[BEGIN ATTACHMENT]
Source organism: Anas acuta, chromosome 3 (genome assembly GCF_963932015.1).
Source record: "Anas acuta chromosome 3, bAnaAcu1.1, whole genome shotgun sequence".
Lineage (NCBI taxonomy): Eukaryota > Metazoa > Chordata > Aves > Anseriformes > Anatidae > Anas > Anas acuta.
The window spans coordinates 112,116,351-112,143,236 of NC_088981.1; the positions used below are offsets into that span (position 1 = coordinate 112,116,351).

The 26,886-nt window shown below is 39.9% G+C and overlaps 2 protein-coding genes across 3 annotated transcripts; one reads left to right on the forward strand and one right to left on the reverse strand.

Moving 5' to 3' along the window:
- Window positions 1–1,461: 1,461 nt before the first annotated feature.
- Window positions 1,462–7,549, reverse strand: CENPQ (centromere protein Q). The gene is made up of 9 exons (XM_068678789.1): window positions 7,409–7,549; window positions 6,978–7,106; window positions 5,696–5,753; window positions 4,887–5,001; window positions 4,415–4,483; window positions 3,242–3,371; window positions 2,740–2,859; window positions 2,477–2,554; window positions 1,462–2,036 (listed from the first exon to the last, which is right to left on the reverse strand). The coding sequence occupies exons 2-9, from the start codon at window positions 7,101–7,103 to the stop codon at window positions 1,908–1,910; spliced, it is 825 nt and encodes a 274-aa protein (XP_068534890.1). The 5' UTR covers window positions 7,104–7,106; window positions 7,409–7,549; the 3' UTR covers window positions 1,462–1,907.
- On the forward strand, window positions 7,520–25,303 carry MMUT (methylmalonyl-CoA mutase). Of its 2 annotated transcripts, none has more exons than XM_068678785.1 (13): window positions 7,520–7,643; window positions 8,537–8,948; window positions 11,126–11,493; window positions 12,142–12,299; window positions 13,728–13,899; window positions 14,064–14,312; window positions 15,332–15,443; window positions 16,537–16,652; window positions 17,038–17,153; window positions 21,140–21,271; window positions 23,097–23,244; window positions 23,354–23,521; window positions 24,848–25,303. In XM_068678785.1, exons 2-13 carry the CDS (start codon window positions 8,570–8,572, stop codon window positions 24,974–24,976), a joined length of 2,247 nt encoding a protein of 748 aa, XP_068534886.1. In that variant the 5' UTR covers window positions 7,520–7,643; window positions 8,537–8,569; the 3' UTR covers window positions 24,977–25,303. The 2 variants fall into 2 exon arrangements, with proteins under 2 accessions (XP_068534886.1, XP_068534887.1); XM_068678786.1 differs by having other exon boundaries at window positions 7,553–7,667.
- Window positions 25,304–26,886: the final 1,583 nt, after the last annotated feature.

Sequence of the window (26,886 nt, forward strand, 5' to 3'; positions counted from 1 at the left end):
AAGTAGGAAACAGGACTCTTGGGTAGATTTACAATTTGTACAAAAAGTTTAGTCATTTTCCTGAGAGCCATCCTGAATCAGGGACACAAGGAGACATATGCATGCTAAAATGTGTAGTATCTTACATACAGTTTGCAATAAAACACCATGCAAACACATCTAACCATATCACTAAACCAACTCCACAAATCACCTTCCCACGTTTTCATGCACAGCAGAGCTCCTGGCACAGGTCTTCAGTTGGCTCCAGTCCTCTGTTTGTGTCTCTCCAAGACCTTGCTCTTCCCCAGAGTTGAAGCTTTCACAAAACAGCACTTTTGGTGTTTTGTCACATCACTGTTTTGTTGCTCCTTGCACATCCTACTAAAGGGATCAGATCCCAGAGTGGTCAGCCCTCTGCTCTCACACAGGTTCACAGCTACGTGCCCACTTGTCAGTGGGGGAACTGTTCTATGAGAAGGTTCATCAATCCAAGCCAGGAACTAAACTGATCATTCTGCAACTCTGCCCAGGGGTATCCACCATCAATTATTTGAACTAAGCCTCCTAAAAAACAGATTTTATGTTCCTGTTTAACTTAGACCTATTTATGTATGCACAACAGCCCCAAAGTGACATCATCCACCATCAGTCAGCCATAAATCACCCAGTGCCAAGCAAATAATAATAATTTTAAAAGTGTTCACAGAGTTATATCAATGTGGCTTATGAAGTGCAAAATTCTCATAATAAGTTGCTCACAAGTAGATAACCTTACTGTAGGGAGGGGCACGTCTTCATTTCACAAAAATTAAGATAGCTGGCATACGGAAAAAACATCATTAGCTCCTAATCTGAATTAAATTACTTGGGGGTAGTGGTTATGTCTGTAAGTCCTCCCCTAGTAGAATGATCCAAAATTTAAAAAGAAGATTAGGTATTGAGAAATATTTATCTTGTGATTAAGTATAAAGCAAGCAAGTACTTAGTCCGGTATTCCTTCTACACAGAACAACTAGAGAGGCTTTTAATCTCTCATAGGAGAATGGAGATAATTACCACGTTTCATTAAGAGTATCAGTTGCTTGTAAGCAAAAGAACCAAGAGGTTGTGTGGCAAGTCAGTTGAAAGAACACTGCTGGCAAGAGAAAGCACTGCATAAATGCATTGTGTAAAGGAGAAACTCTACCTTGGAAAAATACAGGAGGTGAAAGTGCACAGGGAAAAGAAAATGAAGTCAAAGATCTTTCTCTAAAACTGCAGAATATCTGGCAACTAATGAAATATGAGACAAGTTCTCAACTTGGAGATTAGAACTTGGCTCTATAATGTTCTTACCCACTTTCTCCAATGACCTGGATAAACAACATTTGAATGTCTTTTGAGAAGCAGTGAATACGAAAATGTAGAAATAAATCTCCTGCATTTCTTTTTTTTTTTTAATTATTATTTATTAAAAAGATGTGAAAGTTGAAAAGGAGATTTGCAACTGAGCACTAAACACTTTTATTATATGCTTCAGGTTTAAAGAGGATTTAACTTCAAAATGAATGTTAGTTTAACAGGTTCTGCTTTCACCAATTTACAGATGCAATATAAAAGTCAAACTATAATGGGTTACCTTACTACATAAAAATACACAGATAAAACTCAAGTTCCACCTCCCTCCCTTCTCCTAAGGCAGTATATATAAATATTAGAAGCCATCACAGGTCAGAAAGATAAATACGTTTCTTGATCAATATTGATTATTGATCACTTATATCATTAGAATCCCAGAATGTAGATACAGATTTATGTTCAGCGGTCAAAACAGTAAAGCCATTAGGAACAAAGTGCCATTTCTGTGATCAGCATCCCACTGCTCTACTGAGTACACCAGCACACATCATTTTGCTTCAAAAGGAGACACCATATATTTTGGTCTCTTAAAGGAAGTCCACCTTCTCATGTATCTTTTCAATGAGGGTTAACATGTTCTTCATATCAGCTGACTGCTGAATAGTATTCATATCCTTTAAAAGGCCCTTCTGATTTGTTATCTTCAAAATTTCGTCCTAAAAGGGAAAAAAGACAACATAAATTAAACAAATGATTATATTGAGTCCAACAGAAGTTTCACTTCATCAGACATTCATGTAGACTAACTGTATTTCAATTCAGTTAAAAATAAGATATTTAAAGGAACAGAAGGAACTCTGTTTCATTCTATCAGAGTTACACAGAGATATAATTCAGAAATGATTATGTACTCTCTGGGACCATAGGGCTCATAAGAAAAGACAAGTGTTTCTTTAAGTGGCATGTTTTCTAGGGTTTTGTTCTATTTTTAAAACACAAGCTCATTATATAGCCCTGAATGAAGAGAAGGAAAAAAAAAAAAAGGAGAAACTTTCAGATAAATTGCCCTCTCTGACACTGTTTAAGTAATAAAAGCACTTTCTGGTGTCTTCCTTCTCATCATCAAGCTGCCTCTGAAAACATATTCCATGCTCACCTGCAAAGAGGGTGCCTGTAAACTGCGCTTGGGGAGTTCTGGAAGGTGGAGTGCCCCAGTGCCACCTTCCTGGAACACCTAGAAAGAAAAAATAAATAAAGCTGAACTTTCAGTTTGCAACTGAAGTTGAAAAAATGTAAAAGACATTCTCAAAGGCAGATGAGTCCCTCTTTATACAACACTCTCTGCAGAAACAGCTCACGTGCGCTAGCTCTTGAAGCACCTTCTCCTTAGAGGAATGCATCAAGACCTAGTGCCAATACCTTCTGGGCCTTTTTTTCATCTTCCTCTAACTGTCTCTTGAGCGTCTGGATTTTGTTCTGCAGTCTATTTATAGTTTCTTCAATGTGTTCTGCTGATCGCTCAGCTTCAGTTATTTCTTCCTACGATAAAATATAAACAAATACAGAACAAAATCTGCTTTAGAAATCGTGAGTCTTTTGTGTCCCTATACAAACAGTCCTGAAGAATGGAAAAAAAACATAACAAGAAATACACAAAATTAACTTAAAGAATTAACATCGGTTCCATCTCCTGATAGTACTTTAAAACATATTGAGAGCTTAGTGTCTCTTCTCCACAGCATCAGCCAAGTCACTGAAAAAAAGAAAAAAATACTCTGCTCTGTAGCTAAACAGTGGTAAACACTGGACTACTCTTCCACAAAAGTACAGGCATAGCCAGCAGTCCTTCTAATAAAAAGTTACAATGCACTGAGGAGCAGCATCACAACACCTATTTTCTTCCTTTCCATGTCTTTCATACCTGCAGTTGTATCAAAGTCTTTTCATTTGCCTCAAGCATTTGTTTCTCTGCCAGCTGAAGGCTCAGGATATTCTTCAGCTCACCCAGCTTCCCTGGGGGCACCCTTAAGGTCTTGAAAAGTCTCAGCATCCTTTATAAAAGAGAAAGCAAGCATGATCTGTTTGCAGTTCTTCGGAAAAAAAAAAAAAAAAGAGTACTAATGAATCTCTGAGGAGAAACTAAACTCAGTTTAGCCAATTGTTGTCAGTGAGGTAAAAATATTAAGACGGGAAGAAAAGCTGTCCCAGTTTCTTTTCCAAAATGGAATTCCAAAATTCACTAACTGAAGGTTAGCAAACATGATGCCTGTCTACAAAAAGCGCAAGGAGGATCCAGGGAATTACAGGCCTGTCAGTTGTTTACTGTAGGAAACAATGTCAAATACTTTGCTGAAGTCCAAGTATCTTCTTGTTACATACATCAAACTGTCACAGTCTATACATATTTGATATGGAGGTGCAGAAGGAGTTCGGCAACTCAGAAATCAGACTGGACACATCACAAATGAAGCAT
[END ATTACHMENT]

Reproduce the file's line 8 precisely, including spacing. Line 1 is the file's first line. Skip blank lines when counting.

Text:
- Window positions 1,462–7,549, reverse strand: CENPQ (centromere protein Q). The gene is made up of 9 exons (XM_068678789.1): window positions 7,409–7,549; window positions 6,978–7,106; window positions 5,696–5,753; window positions 4,887–5,001; window positions 4,415–4,483; window positions 3,242–3,371; window positions 2,740–2,859; window positions 2,477–2,554; window positions 1,462–2,036 (listed from the first exon to the last, which is right to left on the reverse strand). The coding sequence occupies exons 2-9, from the start codon at window positions 7,101–7,103 to the stop codon at window positions 1,908–1,910; spliced, it is 825 nt and encodes a 274-aa protein (XP_068534890.1). The 5' UTR covers window positions 7,104–7,106; window positions 7,409–7,549; the 3' UTR covers window positions 1,462–1,907.